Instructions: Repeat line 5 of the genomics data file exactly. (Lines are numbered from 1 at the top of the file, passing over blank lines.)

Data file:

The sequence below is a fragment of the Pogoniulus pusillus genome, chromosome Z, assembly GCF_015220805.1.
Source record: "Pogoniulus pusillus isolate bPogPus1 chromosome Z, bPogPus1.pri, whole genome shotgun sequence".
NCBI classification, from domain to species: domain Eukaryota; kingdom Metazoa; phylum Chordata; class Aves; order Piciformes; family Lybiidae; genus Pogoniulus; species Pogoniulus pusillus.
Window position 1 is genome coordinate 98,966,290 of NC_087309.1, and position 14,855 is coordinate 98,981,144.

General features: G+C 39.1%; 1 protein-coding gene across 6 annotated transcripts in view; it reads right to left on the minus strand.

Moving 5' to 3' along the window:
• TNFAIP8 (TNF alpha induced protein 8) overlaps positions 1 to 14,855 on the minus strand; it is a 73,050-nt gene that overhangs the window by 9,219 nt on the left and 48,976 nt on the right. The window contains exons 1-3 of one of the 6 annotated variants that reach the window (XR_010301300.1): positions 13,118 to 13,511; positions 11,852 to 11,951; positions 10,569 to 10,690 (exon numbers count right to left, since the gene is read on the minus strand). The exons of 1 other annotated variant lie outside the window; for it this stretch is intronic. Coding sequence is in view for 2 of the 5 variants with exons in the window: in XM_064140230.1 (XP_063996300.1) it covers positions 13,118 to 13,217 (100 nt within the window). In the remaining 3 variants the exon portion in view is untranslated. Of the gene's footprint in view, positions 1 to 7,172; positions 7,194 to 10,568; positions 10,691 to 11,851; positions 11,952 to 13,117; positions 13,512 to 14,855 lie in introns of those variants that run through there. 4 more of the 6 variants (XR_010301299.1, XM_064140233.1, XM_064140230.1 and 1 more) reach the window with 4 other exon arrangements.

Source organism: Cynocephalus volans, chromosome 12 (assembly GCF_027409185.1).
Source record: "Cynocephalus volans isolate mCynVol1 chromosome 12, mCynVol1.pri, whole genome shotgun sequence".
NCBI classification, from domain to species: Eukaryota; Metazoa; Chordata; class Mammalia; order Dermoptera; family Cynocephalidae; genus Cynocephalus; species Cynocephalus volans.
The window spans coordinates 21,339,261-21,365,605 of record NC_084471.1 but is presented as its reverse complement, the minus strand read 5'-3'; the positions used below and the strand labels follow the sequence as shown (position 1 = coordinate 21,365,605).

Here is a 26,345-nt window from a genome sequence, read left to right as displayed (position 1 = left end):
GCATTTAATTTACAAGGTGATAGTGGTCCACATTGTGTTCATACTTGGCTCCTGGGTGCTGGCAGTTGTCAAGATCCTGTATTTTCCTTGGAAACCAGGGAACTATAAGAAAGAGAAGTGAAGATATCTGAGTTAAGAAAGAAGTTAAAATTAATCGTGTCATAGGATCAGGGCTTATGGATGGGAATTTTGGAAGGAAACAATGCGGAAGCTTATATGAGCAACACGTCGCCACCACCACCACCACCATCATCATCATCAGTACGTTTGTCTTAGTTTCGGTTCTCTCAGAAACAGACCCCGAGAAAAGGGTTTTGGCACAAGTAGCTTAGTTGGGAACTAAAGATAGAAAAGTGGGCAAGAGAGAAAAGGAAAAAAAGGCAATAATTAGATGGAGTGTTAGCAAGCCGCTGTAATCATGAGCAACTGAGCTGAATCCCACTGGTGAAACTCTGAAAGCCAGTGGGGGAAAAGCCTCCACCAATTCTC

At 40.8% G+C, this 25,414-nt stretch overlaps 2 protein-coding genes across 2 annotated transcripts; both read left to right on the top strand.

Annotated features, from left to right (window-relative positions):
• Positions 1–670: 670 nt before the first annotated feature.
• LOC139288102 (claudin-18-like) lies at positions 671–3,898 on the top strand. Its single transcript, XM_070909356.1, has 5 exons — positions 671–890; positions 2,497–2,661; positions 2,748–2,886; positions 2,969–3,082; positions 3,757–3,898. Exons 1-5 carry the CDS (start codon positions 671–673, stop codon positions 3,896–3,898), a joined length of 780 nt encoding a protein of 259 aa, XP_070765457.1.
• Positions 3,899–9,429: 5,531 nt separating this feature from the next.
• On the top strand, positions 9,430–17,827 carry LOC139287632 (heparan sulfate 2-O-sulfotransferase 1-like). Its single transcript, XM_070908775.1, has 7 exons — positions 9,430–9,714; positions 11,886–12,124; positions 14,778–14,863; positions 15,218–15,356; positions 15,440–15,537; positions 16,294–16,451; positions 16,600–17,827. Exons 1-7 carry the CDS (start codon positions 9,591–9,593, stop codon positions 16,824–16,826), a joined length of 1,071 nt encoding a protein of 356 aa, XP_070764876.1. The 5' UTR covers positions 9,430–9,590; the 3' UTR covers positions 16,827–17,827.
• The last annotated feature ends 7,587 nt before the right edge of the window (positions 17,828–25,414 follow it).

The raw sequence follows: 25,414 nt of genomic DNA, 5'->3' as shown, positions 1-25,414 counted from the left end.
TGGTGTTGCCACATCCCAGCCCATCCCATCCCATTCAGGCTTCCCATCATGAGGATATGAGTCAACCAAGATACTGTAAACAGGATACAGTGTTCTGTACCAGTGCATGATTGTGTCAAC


General features: G+C 39.1%; 1 protein-coding gene across 6 annotated transcripts in view; it reads right to left on the minus strand.